Beijing warns Hong Kong


Beijing made it clear to Hong Kong on Monday that a return to law and order should be “the most pressing priority”, and praised the city’s beleaguered police officers in an unprecedented show of support, despite heavy public criticism over allegations of excessive force used against anti-government protesters.

The Hong Kong and Macau Affairs Office (HKMAO) under the State Council, China’s cabinet, struck a measured tone in responding for the first time to the escalating social unrest gripping the city since June, triggered by the now-shelved extradition bill.

Beijing’s eagerness to ease tensions and see the city returning to normality was evident at the HKMAO’s first press conference on Hong Kong since its return to Chinese sovereignty in 1997. Office spokesman Yang Guang reiterated the central government’s support for embattled Hong Kong Chief Executive Carrie Lam Cheng Yuet-ngor and urged the Hong Kong public to oppose the use of violence.

But the most striking part of the 40-minute press conference was the HKMAO’s undiluted praise for Hong Kong police, who are grappling with criticism from all sides for their handling of the massive, often violent, anti-government protests.
in Hong Kong had gone “far beyond the scope of peaceful marches and demonstrations”, he noted, and had undermined the city’s prosperity and stability.

Yang, however, did not use the words “riots” or “rioters” to describe the civil unrest in the city.

…Instead, he focused on appealing to Hong Kong people to defend the rule of law as a core value of the city and a cornerstone of its success.

…When asked about the possibility of the People’s Liberation Army being called in, Yang would only say the basis for such a deployment was outlined in the Basic Law and Garrison Law.

…When asked if Beijing had ever considered removing the chief executive, whose ill-advised legislative proposal to allow the transfer of criminal suspects to jurisdictions including the mainland triggered the political crisis, Yang said the central government would “resolutely” support Lam.

…He said Lam had already acknowledged there were shortcomings in her policies and promised to take steps to improve her governance.

…Most mainland Chinese analysts described Yang’s comments as soft and moderate.

“It shows Beijing is still patient and tolerant. It wants to win over the majority in Hong Kong by making a difference between peaceful demonstrations and unlawful protests and violence,” said Zhang Dinghuai, an expert on China’s Hong Kong policy at Shenzhen University.

Li Huan, an expert at The Chinese Association of Hong Kong and Macau Studies, said the central government saw the police force as the city’s “pillar of stability” and wanted to offer law enforcers some encouragement in their moment of crisis.

“Hong Kong police and Hong Kong civil servants are the two keys to uphold the principle of ‘Hong Kong people governing Hong Kong’,” he said. “Some civil servants have already violated the principle of political neutrality [by joining the demonstration]. Police so far are carrying out their duty faithfully. They deserve support.”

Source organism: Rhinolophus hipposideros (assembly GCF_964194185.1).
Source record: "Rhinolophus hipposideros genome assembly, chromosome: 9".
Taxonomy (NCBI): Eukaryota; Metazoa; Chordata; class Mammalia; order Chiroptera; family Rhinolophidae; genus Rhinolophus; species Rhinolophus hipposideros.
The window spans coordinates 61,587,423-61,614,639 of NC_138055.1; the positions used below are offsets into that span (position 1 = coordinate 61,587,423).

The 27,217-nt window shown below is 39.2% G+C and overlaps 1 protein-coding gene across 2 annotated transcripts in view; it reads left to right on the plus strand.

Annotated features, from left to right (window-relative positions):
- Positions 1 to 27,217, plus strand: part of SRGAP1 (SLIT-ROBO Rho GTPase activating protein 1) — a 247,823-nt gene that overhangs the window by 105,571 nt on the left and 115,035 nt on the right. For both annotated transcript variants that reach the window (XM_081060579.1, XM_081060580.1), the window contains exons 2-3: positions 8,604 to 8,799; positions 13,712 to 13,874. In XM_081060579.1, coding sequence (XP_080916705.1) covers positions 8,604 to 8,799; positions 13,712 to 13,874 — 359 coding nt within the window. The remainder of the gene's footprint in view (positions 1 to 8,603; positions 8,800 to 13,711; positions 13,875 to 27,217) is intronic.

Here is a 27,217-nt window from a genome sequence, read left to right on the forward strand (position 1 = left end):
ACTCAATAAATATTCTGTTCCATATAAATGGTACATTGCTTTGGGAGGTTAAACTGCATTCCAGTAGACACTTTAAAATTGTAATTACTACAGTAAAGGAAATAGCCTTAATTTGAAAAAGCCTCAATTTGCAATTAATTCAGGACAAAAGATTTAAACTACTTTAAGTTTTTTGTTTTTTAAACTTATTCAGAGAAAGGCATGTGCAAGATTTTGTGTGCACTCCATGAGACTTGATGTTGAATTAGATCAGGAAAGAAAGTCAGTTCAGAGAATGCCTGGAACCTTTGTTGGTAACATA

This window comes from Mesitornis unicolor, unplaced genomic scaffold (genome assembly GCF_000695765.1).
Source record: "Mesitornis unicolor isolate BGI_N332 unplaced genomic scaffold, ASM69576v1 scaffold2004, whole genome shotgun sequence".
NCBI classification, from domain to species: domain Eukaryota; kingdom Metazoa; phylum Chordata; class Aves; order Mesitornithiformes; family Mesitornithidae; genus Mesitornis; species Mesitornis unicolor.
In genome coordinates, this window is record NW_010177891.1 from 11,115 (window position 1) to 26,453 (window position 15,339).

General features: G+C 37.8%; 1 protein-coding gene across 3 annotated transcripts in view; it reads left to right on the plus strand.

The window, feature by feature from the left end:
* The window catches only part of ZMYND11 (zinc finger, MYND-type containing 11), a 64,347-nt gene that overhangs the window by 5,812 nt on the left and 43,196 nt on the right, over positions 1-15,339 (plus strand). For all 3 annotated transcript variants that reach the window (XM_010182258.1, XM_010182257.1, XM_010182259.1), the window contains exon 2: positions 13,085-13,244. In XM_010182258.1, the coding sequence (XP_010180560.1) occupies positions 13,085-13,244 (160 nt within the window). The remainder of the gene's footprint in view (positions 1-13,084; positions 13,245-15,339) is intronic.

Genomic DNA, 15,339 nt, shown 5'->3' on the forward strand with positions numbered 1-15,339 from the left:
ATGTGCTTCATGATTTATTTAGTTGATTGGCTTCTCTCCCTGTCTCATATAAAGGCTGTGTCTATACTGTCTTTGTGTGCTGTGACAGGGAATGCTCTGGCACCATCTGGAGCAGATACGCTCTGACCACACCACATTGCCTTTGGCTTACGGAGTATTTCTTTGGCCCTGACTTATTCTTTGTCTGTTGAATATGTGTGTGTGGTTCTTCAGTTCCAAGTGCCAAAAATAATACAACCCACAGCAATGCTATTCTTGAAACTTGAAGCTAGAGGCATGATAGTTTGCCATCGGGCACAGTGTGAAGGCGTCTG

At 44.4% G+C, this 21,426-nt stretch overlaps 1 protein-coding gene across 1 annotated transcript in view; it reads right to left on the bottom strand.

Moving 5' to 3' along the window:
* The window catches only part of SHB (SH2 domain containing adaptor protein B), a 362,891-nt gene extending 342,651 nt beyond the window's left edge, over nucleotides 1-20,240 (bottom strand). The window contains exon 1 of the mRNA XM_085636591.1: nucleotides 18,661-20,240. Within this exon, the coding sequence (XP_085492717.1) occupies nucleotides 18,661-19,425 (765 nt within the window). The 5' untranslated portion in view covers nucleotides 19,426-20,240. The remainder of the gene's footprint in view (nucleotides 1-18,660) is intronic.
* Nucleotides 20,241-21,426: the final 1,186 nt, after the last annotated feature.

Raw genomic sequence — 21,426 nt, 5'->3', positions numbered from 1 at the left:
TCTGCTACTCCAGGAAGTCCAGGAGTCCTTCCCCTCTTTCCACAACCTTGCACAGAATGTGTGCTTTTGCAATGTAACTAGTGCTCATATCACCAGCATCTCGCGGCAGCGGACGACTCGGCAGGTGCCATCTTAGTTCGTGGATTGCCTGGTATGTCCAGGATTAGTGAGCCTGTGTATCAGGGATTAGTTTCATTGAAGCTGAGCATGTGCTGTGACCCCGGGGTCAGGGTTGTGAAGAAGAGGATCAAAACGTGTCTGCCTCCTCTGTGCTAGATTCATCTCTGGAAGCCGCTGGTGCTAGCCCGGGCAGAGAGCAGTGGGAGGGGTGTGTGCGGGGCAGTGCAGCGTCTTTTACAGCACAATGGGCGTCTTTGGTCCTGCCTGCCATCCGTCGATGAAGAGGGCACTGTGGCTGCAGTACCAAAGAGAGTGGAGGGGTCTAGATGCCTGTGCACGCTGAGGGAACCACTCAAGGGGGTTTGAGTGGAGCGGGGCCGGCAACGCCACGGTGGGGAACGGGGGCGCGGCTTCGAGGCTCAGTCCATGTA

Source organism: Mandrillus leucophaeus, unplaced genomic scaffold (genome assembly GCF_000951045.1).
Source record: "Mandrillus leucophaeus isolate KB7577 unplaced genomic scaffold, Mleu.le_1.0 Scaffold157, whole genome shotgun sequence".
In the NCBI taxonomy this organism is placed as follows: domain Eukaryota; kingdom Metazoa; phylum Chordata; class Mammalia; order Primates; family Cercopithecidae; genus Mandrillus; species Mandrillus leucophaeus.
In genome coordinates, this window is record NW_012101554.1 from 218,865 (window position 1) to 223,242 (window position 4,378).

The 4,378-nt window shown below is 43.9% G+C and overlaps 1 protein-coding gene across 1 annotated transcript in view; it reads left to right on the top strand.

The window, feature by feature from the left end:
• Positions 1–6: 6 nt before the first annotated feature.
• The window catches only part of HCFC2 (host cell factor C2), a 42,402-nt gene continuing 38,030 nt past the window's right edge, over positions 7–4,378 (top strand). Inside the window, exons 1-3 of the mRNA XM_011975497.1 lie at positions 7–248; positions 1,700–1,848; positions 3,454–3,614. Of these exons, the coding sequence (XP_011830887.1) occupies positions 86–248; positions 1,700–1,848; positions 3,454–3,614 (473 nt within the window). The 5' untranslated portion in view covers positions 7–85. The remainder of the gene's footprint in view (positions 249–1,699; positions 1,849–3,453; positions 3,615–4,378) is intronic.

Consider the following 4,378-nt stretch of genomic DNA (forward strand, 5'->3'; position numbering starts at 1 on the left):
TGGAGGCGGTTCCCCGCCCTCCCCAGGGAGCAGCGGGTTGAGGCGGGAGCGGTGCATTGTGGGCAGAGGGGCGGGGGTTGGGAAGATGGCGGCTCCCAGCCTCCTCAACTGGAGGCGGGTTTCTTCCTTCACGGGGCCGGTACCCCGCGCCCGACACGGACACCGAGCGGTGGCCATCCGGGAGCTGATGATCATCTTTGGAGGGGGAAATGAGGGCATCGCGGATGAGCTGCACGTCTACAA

Tian Feilong, associate professor at Beihang University’s Law School in Beijing, said the central government was still hopeful that Hong Kong could resolve the crisis by itself.“Unless Hong Kong is totally out of control, the central government does not want to get involved,” he said.

Sensible enough by Beijing. But will it stop? Also at SCMP:

Hong Kong’s civil servants, known for their unflappable professionalism and political neutrality, plan to take to the streets over the government’s now-abandoned extradition bill, piling pressure on the city’s embattled leader to address protesters’ demands.

The unprecedented rally, scheduled for Friday at Chater Garden in Central, is expected to draw 2,000 government workers and other demonstrators.

“We concur with the principle that political neutrality should be upheld by civil servants when performing duties, but it doesn’t mean that we are deprived of the right to make our voice heard on political issues or social injustice,” Michael Ngan Mo-chau, one of the rally organisers who works in the Labour Department, said on Friday.

“Because underneath our uniform, we are also citizens of Hong Kong.”

The guerrilla warfare playbook is to keep pushing until the regime overreacts, at which point it begins to lose even hardened supporters.  This is a little different given it is already a popular uprising but the dynamics may still play out the same way.

Moderation is still Beijing’s greatest ally.

Houses and Holes

David Llewellyn-Smith is Chief Strategist at the MB Fund and MB Super. David is the founding publisher and editor of MacroBusiness and was the fouding publisher and global economy editor of The Diplomat, the Asia Pacific’s leading geo-politics and economics portal.

He is also a former gold trader and economic commentator at The Sydney Morning Herald, The Age, the ABC and Business Spectator. He is the co-author of The Great Crash of 2008 with Ross Garnaut and was the editor of the second Garnaut Climate Change Review.

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